A very rare Francis Barker 'RGS' type gimballed compass, retailed by Charles Gaupp & Co. of Hong Kong. Although there are no maker's marks, this is a well-known Barker design - the distinctive Barker 'RGS' pattern, which first appeared in production around 1875, and featured in Barker catalogues until the 1920s.
The compass has a nickel-plated brass case, enclosed in a fitted leather case. As the compass bezel is lifted upwards the gimbals are freed, allowing the compass bowl to move. Pushing the bezel downwards locks the gimbals and the compass card. The compass is in full working order and finds north well. Written inside the lid of the leather case is the number '688' (partially obscured) and the name 'T. W. Goodban'.
Further details of the 'RGS' type of compass can be found at the excellent trademarklondon website, and in Paul Crespel's book Trade mark London.
This compass has a very interesting provenance, having originally belonged to T. W. Goodban, one of the very earliest members of the Royal Flying Corps. Thomas Walter Goodban (1895-1955) enlisted in the R.F.C. in April 1913, as a 2/am 'Aero Rigger' with the service number 688. He went out to France with the RFC on the 9th September 1914 and served on the Western Front until January 1917. By January 1918 he was stationed at an Aircraft Acceptance Park in the UK. The AAP's were etablished by the RFC close to aircraft factories and handled the inspection of new aircraft before they were delivered to squadrons. By the middle of 1918 T. W. Goodban had been promoted to Sergeant and was then transferred to the RAF 8th Cadet Wing, having been passed 'fit as Pilot or Observer' by a medical board in July 1918. It seems likely that he had some experience as an observer in France and had been selected for pilot or observer training in the UK. From July 1918 until January 1919 he was stationed with the 8th Cadet Wing, 1st Cadet Wing and 5th School of Aeronautics at Denham airfield. Cadet Wing aircrew trainees undertook a two month course of basic training, including map reading, signalling and morse code. Once this phase was completed, they moved on to the School of Aeronautics for a further two months course of ground instruction, covering navigation, wireless, photography, aero engines, machine guns, bombs, instruments, rigging, and artillery and infantry co-operation. In February 1919 Goodban was transferred to the AAP at Coventry, before serving with the North Russia Expeditionary Force from May to October 1919. Once back in the UK, his next posting was to the No. 1 Flying Training School at Netheravon from February to October 1920. In November 1920 he was posted to No. 4 Squadron, remaining with them until February 1921. No. 4 Squadron had disbanded at the end of WW1, but reformed on 30 April 1920 at Farnborough, equipped with Bristol Fighters. Part of the squadron moved to Aldergrove near Belfast in November 1920 as a result of the Irish war of Independence, moving to Baldonnel Aerodrome near Dublin in May 1921. T. W. Goodban finally left the RAF in August 1921. After the war, he travelled extensively in the Far East and Middle east, working as an engineer, before dying in Beirut in 1955.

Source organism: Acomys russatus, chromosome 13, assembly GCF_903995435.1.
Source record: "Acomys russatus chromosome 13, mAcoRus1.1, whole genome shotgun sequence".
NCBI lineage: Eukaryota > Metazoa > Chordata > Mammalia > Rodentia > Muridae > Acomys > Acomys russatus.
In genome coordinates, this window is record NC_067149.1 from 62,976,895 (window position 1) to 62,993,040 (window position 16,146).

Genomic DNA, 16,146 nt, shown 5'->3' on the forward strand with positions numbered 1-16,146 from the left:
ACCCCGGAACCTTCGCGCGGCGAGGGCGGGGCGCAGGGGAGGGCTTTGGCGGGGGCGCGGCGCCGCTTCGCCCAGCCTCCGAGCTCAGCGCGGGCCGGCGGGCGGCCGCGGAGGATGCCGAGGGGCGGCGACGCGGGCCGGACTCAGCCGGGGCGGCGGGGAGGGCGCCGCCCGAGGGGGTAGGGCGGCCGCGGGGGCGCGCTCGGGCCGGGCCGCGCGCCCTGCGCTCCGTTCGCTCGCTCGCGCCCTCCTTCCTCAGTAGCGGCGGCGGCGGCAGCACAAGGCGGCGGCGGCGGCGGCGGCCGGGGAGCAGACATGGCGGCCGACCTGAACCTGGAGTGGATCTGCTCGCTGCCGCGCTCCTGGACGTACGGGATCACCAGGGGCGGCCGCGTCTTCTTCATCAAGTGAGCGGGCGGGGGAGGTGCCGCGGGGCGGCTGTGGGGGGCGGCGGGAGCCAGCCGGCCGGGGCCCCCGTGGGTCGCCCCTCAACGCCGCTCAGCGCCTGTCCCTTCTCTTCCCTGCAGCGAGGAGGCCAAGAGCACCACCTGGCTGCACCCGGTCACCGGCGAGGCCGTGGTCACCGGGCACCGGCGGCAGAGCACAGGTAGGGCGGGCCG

(T. W. Goodban's younger brother, Frank Goodban, also served in the RFC and RAF in 1918, having transferred from the infantry. Copies of the details of T. W. Goodban's service career will be included with the compass)
In very good condition, full working order, and finds North well. With some minor marks and wear to the nickel plated bezel. The glass, compass card and case are in excellent condition